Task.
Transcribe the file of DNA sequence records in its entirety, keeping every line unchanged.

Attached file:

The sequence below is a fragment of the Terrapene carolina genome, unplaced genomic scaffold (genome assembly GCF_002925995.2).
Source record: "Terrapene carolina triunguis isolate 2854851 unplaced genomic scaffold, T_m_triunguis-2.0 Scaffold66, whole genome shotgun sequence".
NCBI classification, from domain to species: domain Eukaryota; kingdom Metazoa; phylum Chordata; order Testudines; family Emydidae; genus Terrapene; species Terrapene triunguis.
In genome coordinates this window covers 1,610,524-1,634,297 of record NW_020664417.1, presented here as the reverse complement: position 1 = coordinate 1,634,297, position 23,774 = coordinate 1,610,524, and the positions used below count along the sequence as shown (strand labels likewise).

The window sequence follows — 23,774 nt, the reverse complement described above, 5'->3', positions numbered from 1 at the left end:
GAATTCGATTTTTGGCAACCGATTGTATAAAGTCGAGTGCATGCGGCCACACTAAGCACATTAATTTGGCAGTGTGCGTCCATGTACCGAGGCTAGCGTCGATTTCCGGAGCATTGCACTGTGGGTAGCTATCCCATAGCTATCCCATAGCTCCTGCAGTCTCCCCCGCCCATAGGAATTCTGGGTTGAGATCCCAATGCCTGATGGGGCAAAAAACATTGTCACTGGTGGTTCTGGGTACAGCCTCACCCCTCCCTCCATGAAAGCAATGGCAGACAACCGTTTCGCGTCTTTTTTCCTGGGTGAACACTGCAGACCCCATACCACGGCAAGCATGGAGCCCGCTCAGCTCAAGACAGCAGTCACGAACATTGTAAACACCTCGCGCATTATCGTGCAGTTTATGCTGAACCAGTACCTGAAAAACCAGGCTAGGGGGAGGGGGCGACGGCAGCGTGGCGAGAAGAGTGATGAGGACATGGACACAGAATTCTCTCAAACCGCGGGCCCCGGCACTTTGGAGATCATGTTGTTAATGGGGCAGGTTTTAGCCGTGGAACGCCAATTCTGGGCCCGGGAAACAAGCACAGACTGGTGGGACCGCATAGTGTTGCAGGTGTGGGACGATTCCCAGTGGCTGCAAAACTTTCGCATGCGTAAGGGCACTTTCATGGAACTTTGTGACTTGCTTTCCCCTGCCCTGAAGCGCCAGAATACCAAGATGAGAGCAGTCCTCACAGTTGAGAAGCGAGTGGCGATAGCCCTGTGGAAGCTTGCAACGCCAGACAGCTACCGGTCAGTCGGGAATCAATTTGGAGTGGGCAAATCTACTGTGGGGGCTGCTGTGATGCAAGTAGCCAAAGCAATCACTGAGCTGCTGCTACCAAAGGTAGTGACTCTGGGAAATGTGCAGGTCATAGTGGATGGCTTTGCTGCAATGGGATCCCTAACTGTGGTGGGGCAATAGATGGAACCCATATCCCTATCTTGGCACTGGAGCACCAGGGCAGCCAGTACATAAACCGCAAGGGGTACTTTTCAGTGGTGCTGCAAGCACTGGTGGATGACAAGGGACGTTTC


The sequence below is a fragment of the Terrapene carolina genome, unplaced genomic scaffold (genome assembly GCF_002925995.2).
Source record: "Terrapene carolina triunguis isolate 2854851 unplaced genomic scaffold, T_m_triunguis-2.0 Scaffold66, whole genome shotgun sequence".
NCBI classification, from domain to species: domain Eukaryota; kingdom Metazoa; phylum Chordata; order Testudines; family Emydidae; genus Terrapene; species Terrapene triunguis.
In genome coordinates this window covers 1,610,524-1,634,297 of record NW_020664417.1, presented here as the reverse complement: position 1 = coordinate 1,634,297, position 23,774 = coordinate 1,610,524, and the positions used below count along the sequence as shown (strand labels likewise).

The window sequence follows — 23,774 nt, the reverse complement described above, 5'->3', positions numbered from 1 at the left end:
GAATTCGATTTTTGGCAACCGATTGTATAAAGTCGAGTGCATGCGGCCACACTAAGCACATTAATTTGGCAGTGTGCGTCCATGTACCGAGGCTAGCGTCGATTTCCGGAGCATTGCACTGTGGGTAGCTATCCCATAGCTATCCCATAGCTCCTGCAGTCTCCCCCGCCCATAGGAATTCTGGGTTGAGATCCCAATGCCTGATGGGGCAAAAAACATTGTCACTGGTGGTTCTGGGTACAGCCTCACCCCTCCCTCCATGAAAGCAATGGCAGACAACCGTTTCGCGTCTTTTTTCCTGGGTGAACACTGCAGACCCCATACCACGGCAAGCATGGAGCCCGCTCAGCTCAAGACAGCAGTCACGAACATTGTAAACACCTCGCGCATTATCGTGCAGTTTATGCTGAACCAGTACCTGAAAAACCAGGCTAGGGGGAGGGGGCGACGGCAGCGTGGCGAGAAGAGTGATGAGGACATGGACACAGAATTCTCTCAAACCGCGGGCCCCGGCACTTTGGAGATCATGTTGTTAATGGGGCAGGTTTTAGCCGTGGAACGCCAATTCTGGGCCCGGGAAACAAGCACAGACTGGTGGGACCGCATAGTGTTGCAGGTGTGGGACGATTCCCAGTGGCTGCAAAACTTTCGCATGCGTAAGGGCACTTTCATGGAACTTTGTGACTTGCTTTCCCCTGCCCTGAAGCGCCAGAATACCAAGATGAGAGCAGTCCTCACAGTTGAGAAGCGAGTGGCGATAGCCCTGTGGAAGCTTGCAACGCCAGACAGCTACCGGTCAGTCGGGAATCAATTTGGAGTGGGCAAATCTACTGTGGGGGCTGCTGTGATGCAAGTAGCCAAAGCAATCACTGAGCTGCTGCTACCAAAGGTAGTGACTCTGGGAAATGTGCAGGTCATAGTGGATGGCTTTGCTGCAATGGGATCCCTAACTGTGGTGGGGCAATAGATGGAACCCATATCCCTATCTTGGCACTGGAGCACCAGGGCAGCCAGTACATAAACCGCAAGGGGTACTTTTCAGTGGTGCTGCAAGCACTGGTGGATGACAAGGGACGTTTC